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The Gut-Brain Axis | Research

The intestinal microbiota is considered to be associated with the neuro–endocrine–immune pathways, generating the concept of the gut–brain axis. Within this framework, the intestinal epithelial 'barrier', plays a key role.

An Introduction

Communication between the gut and the brain is transmitted via neural, hormonal, metabolic and immunological pathways. The gut is surrounded by a fully autonomous nervous system – the enteric nervous system (ENS) – which has a direct link to the central nervous system via the vagus nerve, which transmits signals from the brain to the gut and vice versa (1).

Our gut microbiota is important for maintaining healthy mucosal surfaces, and thus are key players in the gut-brain axis via their interaction with the ENS. They also modulate expression of neurotransmitters, hormones, and immunological mediators.

The Role of the Intestinal Barrier

The intestinal barrier, along with the microbiota, play a key role in homeostasis and in the defence against pathogens. If the intestinal barrier is impaired, a greater burden of immunomodulating substances such as lipopolysaccharides (LPS), can enter the system. This can lead to low-grade intestinal inflammation, which has been directly associated with depression, anxiety, panic attacks and other stress-related conditions, (2) suggesting that depression could be directly linked to a “leaky gut” (3). See figure 1:

Figure 1 adapted from Kelly et al (2015).
Potential neuropsychiatric consequences of a dysregulated intestinal barrier. Activation of brain-gut microbiota axis signalling pathways via a compromised intestinal barrier with potential effects on mood, anxiety, cognition and social interaction.

Lipopolysaccharides: An Introduction

LPS is a component of the outer membrane of Gram-negative bacteria. There is about 1g of LPS in the human intestinal tract, and in a healthy state there is only a small amount of LPS present in plasma due to the effective barrier of the intestinal epithelial wall (4).

LPS induces intestinal hyper-permeability directly by down regulating the expression of occludin and ZO-1 mRNAs, while up regulating Cdkn1a. Thus, LPS is able to significantly increase paracellular permeability and epithelial barrier damage, adversely affecting the functionality of the intestinal epithelial barrier (5).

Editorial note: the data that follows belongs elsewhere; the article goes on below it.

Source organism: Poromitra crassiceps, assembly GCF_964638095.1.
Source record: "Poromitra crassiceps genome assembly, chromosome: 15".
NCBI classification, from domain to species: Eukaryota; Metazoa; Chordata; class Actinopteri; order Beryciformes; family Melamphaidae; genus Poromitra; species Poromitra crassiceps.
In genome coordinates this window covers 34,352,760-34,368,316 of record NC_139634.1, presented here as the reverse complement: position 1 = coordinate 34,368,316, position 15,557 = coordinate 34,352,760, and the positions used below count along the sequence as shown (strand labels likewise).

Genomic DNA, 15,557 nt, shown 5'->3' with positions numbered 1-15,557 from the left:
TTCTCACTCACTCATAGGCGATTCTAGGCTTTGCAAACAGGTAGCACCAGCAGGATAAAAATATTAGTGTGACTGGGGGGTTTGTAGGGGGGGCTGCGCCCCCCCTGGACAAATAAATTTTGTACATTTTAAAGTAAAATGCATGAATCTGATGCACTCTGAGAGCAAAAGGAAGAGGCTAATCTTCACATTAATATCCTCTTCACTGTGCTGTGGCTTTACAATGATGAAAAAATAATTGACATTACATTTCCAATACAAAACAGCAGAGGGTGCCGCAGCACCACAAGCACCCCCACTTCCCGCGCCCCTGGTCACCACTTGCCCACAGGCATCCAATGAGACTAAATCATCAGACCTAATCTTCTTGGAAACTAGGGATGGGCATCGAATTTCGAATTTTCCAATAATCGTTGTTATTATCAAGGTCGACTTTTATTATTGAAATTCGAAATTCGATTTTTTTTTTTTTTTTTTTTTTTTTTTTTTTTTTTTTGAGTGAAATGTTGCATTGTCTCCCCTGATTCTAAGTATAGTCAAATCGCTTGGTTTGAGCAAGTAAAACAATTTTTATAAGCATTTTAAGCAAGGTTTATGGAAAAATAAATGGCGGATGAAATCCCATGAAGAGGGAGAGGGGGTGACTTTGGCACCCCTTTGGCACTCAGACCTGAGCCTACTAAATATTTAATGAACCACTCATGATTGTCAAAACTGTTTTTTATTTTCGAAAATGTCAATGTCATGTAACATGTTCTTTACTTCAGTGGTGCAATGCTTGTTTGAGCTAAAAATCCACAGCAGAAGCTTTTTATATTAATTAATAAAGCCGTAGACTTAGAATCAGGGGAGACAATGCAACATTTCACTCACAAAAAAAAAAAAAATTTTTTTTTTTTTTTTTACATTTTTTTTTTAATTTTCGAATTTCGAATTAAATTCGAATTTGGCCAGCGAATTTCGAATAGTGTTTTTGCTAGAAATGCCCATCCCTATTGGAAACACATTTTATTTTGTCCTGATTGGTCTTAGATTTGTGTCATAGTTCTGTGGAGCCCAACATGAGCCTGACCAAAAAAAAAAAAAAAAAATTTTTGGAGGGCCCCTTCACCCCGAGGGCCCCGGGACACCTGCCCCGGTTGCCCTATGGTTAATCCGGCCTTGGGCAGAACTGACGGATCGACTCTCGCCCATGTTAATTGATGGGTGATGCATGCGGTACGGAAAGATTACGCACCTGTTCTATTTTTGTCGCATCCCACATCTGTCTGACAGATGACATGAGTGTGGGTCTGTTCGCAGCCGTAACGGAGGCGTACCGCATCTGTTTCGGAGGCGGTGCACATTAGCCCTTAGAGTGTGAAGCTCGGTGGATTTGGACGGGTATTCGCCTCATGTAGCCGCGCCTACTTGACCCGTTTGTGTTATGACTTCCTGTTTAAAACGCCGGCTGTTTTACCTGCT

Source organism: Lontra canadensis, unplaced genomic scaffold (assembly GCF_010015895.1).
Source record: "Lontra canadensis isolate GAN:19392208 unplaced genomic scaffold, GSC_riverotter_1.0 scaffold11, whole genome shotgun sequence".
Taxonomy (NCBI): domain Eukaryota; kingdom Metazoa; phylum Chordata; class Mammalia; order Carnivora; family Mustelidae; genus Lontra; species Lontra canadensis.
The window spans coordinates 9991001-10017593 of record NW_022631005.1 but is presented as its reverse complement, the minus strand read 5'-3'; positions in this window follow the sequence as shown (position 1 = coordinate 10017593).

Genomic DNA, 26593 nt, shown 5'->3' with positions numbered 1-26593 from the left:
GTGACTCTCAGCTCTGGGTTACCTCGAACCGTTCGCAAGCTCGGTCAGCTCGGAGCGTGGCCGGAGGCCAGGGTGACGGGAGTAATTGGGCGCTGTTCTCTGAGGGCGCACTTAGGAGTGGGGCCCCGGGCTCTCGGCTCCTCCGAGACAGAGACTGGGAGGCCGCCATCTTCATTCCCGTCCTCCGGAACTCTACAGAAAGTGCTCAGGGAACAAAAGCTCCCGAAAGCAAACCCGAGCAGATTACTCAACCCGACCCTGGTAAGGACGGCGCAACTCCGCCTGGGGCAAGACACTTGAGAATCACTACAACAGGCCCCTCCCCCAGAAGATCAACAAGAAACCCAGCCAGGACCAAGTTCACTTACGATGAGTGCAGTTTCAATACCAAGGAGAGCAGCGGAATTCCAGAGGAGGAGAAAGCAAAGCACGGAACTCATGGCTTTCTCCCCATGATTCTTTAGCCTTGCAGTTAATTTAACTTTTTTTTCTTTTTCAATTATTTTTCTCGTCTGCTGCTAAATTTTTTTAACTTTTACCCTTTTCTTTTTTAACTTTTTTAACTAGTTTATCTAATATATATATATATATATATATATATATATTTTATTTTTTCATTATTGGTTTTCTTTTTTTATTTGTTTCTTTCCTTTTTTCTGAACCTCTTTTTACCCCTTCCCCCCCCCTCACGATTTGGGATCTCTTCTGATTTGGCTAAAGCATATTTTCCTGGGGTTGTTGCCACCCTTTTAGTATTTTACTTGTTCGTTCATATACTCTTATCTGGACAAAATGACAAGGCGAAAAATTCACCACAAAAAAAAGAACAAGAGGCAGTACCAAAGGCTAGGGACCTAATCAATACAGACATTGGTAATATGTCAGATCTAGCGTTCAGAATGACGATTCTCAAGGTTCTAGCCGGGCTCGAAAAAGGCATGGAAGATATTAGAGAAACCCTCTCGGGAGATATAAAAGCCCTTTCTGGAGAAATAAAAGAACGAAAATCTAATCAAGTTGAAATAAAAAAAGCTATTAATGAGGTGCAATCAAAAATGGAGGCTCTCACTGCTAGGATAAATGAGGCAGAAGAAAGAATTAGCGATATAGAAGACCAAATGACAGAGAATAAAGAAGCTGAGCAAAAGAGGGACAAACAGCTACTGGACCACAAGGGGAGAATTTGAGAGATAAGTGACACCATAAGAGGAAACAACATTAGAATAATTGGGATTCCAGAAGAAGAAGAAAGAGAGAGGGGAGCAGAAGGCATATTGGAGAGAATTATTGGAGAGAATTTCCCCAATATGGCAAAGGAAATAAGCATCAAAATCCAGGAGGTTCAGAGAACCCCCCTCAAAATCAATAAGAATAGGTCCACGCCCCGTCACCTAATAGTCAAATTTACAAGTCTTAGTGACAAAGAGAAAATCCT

LPS is important for regulating the neural system. It increases the activity of the amygdala which is responsible for regulating emotion, affecting the physical activity of the brain and regulating production of neuropeptides (6).

LPS-induced inflammation can increase indoleamine 2,3 dioxygenase (IDO), which pushes tryptophan through the kynurenine pathway, and correlates positively with symptoms of depression (4).

LPS can directly damage the blood–brain barrier, consequently allowing substances such as environmental toxins, pathogens and LPS itself, to enter, inducing a neuro-inflammatory response (4).


  1. Mayer, E. A. 2011. Gut feelings: the emerging biology of gut-brain communication. Nature reviews. Neuroscience 12, 453-466, doi:10.1038/nrn3071
  2. Kelly, J. R. et al. 2015. Breaking down the barriers: the gut microbiome, intestinal permeability and stress-related psychiatric disorders. Frontiers in cellular neuroscience 9, 392, doi:10.3389/fncel.2015.00392
  3. Slyepchenko, A., et al. 2016. Intestinal dysbiosis, gut hyperpermeability and bacterial translocation: missing links between depression, obesity and type 2 diabetes? Current pharmaceutical design
  4. Bested, A. C., et al. 2013. Intestinal microbiota, probiotics and mental health: from Metchnikoff to modern advances: part II – contemporary contextual research. Gut Pathog. 5:3. doi: 10.1186/1757-4749-5-3
  5. Bein, A. et al. 2017. LPS induces hyper-permeabilty of intestinal epithelial cells. J Cell Physiol Feb;232(2):381-390. doi: 10.1002/jcp.25435
  6. Mangiola, F., et al. 2016. A. Gut microbiota in autism mood disorders. World J Gastroenterol. 22:361. doi: 10.3748/wjg.v22.i1.361

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